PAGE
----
Discover Parks Canada

c150-discovery-pass   2017 is the 150th anniversary of Canada, and all National Parks are free for the year!

I have already ordered my Discovery Pass and I am very excited to spend as much time as possible in the National Parks this year.

The National Parks were created for preservation of habitats, wildlife and ecosystem diversity, with an eye to preserve that which is most unique in each of our natural regions. They range vastly in size from 14 km2 to almost 45,000 km2. The total area protected is roughly 300,000 km2 or 3% of the entire country.

The system began in 1885, when a portion of land was set aside for public use – the Cave and Basin Hot Springs, the beginning of what is now known as Banff National Park. It grew in bursts, beginning with sectioning off more pieces of land for the public, until eventually an organization was created to combine these spaces and create new ones.

I have been telling friends and family about the free park passes in order to share this awesome occurrence with as many people as possible. I have already begun planning on visiting new parks, and more parks than usual, due to this deal.

What I did not anticipate was the backlash. The nature gatekeepers, if you will. The people who commented under articles about this opportunity that their favourite places will be ‘ruined’ and that there will be a wave of ‘city’ people, tainting the parks, making a mess or otherwise behaving in an unfit manner.

I have met amazing, friendly, lovely, outdoorsy people. I meet them while hiking, or camping, or biking, or enjoying a nature trail at a sedate rate. Everyone is always so energized and happy to be outside, to enjoy our abundance of nature, to make the most of our beautiful country and our occasional good weather.

It was upsetting to see that so many people have this ‘us’ or ‘them’ mentality. Not everyone is lucky enough to have the free time and funds to frequently visit parks. Some people just don’t feel the need to go very often, but will take advantage of the lack of fees to spend some time there this year. Regardless, the parks are for everyone – and hopefully an increase in interactions with the parks will continue to inspire people to protect what we currently have for future generations.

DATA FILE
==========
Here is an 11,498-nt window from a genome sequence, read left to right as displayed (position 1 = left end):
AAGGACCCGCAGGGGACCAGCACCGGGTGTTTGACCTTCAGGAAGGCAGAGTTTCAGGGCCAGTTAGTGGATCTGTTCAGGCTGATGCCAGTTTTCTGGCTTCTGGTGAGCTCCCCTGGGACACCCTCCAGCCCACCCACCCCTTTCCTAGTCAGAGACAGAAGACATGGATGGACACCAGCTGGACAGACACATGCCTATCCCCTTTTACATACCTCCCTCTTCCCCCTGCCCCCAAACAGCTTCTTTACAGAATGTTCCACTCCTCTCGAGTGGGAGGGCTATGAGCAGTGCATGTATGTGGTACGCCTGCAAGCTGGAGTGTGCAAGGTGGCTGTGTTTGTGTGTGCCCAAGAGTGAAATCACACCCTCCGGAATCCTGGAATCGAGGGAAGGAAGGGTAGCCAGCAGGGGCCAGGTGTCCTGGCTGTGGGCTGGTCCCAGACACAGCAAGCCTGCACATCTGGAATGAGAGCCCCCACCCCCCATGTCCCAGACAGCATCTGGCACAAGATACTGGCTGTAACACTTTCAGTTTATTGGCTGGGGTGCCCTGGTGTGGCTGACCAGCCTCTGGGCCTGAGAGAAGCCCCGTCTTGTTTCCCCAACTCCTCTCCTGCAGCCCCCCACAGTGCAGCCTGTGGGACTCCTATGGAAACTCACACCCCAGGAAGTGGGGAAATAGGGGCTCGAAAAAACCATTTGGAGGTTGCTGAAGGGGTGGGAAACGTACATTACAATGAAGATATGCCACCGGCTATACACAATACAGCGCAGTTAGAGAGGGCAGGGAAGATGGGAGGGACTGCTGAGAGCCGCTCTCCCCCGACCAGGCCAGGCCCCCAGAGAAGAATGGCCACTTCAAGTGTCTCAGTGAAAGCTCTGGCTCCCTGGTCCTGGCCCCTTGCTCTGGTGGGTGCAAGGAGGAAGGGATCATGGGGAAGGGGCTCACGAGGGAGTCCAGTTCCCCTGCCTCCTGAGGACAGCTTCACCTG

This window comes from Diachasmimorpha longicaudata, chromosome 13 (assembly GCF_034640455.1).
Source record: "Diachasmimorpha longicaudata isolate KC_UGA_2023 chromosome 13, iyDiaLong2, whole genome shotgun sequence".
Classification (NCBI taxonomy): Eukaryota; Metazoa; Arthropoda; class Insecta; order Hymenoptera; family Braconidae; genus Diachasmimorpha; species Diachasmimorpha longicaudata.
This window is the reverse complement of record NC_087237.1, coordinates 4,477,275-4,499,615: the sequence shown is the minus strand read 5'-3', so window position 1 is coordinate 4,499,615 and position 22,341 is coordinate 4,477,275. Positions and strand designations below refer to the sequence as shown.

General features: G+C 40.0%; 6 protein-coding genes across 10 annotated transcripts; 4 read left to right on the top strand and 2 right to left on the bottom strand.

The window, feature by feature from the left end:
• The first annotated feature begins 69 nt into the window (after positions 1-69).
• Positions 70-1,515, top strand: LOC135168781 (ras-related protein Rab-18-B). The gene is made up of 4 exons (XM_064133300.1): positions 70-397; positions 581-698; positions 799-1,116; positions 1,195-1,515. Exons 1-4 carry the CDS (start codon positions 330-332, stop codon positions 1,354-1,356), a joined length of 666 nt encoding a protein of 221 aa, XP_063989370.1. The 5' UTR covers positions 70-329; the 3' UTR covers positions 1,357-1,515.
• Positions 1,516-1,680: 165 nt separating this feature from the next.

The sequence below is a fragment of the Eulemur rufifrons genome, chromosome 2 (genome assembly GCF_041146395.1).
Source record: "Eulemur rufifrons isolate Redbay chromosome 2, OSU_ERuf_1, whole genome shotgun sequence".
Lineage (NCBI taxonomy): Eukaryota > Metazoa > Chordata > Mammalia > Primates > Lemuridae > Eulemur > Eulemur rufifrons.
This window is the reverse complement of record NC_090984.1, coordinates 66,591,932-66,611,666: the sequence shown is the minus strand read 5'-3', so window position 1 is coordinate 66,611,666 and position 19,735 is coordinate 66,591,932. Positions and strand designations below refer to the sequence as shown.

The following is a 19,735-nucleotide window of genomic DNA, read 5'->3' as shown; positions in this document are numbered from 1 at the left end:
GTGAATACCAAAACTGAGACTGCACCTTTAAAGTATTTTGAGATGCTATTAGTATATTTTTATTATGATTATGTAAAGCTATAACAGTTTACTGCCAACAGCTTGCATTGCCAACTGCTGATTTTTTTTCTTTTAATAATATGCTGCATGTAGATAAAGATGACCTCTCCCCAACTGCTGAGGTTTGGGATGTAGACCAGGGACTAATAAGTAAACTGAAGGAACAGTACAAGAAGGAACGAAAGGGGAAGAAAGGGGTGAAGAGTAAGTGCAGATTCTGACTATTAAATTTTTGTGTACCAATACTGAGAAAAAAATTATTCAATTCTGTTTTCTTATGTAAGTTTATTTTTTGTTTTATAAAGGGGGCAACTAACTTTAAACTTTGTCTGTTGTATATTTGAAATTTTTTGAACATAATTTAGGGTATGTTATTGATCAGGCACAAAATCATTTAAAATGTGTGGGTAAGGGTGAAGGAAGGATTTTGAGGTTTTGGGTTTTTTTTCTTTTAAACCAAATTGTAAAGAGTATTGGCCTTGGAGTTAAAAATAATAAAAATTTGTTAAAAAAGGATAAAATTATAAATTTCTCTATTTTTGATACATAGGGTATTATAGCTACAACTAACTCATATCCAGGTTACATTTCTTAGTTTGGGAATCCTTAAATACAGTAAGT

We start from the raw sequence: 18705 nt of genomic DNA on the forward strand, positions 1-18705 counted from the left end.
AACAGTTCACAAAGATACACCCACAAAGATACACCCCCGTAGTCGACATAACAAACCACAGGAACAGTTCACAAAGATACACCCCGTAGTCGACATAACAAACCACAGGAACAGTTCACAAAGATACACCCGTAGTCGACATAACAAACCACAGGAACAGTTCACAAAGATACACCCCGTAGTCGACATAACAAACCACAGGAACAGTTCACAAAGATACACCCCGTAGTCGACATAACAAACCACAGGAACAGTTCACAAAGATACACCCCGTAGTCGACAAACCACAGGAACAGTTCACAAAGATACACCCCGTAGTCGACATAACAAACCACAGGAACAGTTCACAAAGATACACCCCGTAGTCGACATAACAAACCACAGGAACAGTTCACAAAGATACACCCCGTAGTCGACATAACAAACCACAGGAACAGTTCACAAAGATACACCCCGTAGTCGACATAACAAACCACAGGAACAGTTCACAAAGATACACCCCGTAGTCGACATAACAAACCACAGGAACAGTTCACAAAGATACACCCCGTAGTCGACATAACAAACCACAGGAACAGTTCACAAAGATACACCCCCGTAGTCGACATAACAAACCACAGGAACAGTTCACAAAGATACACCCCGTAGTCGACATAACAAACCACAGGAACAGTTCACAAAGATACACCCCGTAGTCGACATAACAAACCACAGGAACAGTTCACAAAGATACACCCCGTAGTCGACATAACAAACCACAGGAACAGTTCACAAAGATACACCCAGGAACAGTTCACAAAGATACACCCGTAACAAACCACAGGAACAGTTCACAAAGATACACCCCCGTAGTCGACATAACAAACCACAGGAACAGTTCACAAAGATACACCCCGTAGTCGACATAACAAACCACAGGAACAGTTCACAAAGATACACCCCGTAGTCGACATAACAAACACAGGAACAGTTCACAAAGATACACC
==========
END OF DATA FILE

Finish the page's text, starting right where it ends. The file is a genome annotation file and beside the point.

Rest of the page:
According to Parks Canada: “[Parks] are protected for public understanding, appreciation and enjoyment, while being maintained in an unimpaired state for future generations.”

Note the first aspect is understanding. People can’t appreciate or enjoy what they do not know or experience. The second aspect is what worries others – that uncaring droves of tourists might mess up the parks. There will always be people to whom the state of our natural world is not a priority but they are vastly outnumbered not only by those who do care, but by those who simply do not know what it is they should be protecting. Those people deserve a chance to explore the parks and get to see what’s around them.

While some parks have experienced a decrease in visitors, overall there has been an upward trend. The number of people who used the parks (including the marine areas and reserves) in 2010-2011 was 12,529,627. Last year that number rose to 14,469,008.

Crowds are not fun for anyone. But I’d like to think the majority of people are encouraging newcomers to come see what the Parks have to offer, instead of chasing them away with the idea that only a limited number of people should have the privilege to be there.

Sources: Parks CanadaParks Canada AttendanceHistorica Canada

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DNA Barcoding Basics

The Sixth International Barcode of Life (held at the University of Guelph) has just wrapped up and the abstracts and information gathered are being spread all over the internet for professionals and enthusiastic amateurs alike. For those who are not obsessed with the sheer world of awesome inherit in the topic of genetics, DNA Barcoding was an idea created by Paul Herbert as a way to identify species using DNA. This might seem like a no-bainer but in reality comparing the entire DNA of one individual against another’s is time consuming and expensive. The possibilities of being able to identify species through comparison of a small,  specific genetic area (though those areas are different in plants and animals) exploded onto the scene in a big way. Canadians led the charge into a new area of genetics and biotechnology that is still being enthusiastically pursued. The idea is to use the same genetic area of every living being as a point of comparison. To that end, a lot of the work done so far has involved creating large databases with as many barcodes as possible. Some of these archives are used for medical work, others for conservation, along with a whole host of other interesting projects.

Below is a longer run-down on DNA Barcoding 101:

DNA Representation  -Andy Leppard

DNA Representation -Andy Leppard


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